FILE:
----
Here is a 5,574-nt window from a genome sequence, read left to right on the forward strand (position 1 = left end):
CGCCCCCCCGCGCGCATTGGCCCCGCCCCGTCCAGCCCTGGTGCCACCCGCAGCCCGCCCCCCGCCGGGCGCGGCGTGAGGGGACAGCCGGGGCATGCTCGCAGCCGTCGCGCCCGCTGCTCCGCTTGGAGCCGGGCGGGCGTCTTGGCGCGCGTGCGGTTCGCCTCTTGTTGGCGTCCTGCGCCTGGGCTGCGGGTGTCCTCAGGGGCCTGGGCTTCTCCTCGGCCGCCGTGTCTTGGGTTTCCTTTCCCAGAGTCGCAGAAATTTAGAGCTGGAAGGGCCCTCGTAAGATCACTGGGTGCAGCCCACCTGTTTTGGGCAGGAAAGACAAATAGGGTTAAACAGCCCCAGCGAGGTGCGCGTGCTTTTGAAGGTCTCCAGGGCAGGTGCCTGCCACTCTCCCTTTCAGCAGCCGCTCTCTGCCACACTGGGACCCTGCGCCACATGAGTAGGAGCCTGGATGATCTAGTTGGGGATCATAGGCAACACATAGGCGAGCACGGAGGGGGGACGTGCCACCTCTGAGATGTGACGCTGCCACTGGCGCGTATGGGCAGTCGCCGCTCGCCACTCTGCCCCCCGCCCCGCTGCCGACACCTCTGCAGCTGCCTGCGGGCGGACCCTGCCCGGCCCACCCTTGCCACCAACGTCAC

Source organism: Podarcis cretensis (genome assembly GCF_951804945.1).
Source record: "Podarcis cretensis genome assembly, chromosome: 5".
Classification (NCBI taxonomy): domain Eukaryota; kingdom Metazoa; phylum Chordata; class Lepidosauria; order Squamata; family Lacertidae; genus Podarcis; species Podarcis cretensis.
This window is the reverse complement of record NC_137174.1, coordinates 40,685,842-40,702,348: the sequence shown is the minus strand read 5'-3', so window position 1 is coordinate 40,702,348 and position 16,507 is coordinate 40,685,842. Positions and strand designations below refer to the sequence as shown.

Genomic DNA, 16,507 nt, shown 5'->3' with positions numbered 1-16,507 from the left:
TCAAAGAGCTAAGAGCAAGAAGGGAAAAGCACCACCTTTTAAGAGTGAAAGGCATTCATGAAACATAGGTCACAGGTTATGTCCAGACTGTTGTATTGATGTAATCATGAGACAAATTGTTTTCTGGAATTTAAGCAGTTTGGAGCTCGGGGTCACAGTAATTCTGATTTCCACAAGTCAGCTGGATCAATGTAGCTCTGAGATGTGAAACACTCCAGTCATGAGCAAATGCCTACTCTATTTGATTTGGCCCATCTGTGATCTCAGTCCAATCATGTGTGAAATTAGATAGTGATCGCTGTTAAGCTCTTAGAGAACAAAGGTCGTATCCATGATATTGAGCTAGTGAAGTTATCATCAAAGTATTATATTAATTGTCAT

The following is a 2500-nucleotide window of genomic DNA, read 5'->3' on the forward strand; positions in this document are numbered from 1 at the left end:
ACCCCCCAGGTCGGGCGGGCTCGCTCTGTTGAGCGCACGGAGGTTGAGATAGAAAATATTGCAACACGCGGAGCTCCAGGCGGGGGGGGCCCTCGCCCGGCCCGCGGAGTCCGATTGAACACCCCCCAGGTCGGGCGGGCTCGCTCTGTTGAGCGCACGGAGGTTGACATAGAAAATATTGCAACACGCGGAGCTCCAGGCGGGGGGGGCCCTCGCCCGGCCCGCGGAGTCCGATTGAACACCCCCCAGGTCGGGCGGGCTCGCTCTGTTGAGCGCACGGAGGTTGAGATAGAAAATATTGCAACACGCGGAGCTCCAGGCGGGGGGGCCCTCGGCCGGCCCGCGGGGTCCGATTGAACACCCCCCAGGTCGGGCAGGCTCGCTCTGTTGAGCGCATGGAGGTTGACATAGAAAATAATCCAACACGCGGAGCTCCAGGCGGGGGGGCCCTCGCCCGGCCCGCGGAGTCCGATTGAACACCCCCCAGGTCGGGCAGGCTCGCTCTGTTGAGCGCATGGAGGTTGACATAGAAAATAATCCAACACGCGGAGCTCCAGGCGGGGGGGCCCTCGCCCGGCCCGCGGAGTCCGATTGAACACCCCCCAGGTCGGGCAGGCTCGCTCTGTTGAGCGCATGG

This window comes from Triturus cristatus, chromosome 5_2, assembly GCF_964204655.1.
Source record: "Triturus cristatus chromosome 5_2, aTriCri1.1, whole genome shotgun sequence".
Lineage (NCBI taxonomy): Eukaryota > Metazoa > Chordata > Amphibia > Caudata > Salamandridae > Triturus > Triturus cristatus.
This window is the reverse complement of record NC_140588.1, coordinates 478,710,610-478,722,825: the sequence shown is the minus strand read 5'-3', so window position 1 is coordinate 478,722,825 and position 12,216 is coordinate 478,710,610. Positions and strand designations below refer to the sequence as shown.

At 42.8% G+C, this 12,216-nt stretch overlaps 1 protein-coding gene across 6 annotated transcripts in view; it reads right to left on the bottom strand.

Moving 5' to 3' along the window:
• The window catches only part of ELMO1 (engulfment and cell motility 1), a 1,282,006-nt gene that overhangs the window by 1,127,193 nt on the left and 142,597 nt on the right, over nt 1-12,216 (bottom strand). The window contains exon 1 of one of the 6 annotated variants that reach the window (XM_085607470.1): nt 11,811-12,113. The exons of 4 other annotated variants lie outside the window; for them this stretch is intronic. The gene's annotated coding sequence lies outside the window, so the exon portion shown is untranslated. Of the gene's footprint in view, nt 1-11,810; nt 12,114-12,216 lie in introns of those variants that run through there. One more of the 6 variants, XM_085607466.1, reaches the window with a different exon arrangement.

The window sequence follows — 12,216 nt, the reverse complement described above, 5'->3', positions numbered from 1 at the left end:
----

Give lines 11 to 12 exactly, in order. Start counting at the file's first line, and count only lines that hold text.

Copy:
This window comes from Triturus cristatus, chromosome 5_2, assembly GCF_964204655.1.
Source record: "Triturus cristatus chromosome 5_2, aTriCri1.1, whole genome shotgun sequence".